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Dear CTB/McGraw-Hill, Give back our money for problem-prone Georgia Milestones tests

A University of Georgia math education graduate student and middle school math teacher, Zachary Kroll writes a letter of complaint to CTB/McGraw-Hill on the inaugural run of the Georgia Milestones tests.

CTB/McGraw Hill has a five-year,  $107.8 million contract with the state to create the new standardized test. Kroll contends the company owes Georgia a refund for failing to deliver an effective and efficient testing product this year.

By Zachary Kroll

Teachers are being forced to move away from teaching life skills, such as critical thinking and problem solving. They are now required to shoot through as much material as they possibly can within an absurdly short period of time. This has changed the school environment from a friendly, exciting, and caring one to a more stressful, anxious and less happy place for people to come to each day.

I never remember my teachers complaining or freaking out about making sure we covered every piece of material that was going to be on the end of grade/course examination. It is important to note I grew up in a community with excellent schools. This does not change the fact the testing culture has gotten worse over time.

Your company was awarded the contract to design and administer the Georgia Milestones exams. The Georgia Department of Education awarded CTB/McGraw-Hill a five-year contract worth $107.8 million. With this came the expectation we would receive the most effective and efficient testing programs available today.

On your website, you promise by 2019 all of Georgia’s testing will be done online. This is a wonderful goal; as long as you can pledge it is going to work for every student taking these tests.

During this school year, we wasted numerous class periods testing the system, making sure our students can log in, and checking to make sure your technology will work when we need it most. This has taken valuable days away from our teachers, administration, media specialists and, most importantly, our students. These days could have been spent learning.

We, as educators, try to instill in our students a sense of pride, self-efficacy, and responsibility. It is our hope when our students move on from our classrooms they feel better about themselves and trust the work they did was their very best.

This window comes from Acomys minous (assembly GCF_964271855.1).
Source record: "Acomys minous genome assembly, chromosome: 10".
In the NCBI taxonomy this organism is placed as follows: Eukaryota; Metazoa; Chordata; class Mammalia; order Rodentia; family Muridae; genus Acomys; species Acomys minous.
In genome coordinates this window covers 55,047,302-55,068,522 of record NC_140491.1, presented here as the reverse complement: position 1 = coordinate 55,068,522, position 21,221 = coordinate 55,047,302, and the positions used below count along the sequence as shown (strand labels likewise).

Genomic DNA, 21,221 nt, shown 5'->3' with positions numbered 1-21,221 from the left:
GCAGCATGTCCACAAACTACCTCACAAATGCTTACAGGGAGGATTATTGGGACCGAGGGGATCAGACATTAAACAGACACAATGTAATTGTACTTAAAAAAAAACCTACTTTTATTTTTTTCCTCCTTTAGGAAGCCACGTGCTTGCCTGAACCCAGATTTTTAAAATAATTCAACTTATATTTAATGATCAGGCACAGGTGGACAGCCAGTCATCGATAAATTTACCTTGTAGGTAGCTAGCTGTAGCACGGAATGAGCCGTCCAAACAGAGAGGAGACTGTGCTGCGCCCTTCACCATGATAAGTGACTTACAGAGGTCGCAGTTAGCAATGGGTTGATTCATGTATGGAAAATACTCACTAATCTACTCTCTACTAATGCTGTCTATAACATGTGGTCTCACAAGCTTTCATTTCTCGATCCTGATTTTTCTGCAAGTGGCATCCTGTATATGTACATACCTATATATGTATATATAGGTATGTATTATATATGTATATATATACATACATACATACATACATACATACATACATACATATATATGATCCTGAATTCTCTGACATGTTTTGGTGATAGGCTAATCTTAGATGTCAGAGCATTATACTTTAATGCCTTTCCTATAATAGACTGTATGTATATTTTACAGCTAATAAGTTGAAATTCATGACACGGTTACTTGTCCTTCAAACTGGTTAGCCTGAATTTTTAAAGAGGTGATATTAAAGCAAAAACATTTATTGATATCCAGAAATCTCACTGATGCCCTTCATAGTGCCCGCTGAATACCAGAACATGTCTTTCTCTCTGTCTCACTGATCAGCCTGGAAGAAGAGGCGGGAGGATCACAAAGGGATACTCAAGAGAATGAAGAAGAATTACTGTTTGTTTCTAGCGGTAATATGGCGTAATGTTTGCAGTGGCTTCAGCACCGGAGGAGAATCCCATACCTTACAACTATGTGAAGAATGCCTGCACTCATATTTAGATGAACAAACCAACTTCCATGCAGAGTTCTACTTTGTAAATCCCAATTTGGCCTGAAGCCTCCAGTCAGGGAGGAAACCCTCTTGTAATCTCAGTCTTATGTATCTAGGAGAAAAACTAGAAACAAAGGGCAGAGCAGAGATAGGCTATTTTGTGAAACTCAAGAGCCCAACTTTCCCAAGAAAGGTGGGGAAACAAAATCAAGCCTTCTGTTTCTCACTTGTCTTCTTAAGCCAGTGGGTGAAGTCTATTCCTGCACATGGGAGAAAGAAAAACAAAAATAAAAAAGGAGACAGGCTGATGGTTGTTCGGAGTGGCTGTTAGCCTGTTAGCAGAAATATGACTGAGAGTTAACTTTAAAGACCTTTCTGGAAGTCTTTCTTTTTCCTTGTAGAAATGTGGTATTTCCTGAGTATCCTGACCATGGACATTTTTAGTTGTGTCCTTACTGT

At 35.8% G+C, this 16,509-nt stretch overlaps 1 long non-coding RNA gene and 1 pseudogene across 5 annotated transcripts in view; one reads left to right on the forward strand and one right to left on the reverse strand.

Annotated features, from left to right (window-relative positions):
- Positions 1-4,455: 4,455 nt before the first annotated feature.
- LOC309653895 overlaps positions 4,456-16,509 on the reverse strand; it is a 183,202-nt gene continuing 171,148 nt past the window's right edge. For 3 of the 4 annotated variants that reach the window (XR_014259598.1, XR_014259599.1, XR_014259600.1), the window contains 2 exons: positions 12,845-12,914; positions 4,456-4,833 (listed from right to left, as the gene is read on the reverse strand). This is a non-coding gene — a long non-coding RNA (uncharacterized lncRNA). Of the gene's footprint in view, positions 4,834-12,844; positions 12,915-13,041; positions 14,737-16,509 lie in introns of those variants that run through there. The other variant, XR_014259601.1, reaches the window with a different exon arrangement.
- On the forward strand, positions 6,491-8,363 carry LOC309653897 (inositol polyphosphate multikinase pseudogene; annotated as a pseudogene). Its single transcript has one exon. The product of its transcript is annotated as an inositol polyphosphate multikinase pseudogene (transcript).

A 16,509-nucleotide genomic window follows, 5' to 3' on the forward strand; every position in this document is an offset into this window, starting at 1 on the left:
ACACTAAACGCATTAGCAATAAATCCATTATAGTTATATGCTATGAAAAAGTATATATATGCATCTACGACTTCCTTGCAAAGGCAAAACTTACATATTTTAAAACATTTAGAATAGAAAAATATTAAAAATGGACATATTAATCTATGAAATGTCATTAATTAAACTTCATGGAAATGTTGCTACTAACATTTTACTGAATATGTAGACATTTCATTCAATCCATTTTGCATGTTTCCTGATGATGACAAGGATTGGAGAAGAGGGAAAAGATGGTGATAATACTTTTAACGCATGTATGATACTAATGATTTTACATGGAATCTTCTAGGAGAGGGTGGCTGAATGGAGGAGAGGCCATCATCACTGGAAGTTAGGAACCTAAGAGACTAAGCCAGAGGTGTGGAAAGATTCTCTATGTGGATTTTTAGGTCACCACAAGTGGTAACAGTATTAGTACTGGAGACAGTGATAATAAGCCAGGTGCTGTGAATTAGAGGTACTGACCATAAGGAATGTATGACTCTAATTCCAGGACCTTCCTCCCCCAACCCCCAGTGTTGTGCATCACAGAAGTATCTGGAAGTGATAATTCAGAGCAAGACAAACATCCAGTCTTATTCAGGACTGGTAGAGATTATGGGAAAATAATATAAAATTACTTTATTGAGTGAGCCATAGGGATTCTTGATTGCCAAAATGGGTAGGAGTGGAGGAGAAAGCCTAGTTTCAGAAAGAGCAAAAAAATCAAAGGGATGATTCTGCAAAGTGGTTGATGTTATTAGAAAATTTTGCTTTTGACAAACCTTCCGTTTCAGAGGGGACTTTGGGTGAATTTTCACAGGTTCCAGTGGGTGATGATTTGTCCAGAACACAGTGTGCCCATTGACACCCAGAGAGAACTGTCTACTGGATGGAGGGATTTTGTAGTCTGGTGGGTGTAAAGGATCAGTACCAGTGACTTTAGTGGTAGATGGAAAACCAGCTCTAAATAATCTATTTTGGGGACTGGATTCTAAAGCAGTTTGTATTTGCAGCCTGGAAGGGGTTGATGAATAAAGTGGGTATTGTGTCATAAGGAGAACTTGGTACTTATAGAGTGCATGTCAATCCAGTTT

I want your company, especially those in charge, to question whether you have done your absolute best when you designed this program and this software. Did your designers and employees put forth their best effort? Did they make sure there was nothing else that could be done to guarantee our teachers and students would not have any issues on testing days?

Based on my experience over the course of the last several months and especially the two weeks of testing, the answer is a resounding NO!

If it were yes, then test administrators, hallway monitors and other school faculty would not have been running around all morning fixing computers that were unable to get into the test. We would not have spent 30 or more minutes of the test period dealing with a system that would not load, a program that froze, or a computer that was working fine until a student logged onto the system. If the testing went as you promised, we would not have had students with accommodations being forced to restart their exams multiple times.

Testing is a stressful time for every party involved, and it is your responsibility to make certain the one thing that does not add to that stress is a software or program error. CTB/McGraw-Hill did not do its job.

Because of this, I ask that you renegotiate the contract you signed with the Georgia DOE and return $21,560,000 to the state. This is one-fifth of the amount of the contract, and I think it is fair to say that you did not earn it this year.

The wonderful thing about this, though, is there is always next year. I encourage you all to take the summer and ask yourselves the questions I posed. Really determine if this software is best for our students. If it is not, then find a way to make it better.  At the end of the day, our No. 1 priority is to give our students the best opportunities to learn.




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About the Author

Maureen Downey has written editorials and opinion pieces about local, state and federal education policy since the 1990s.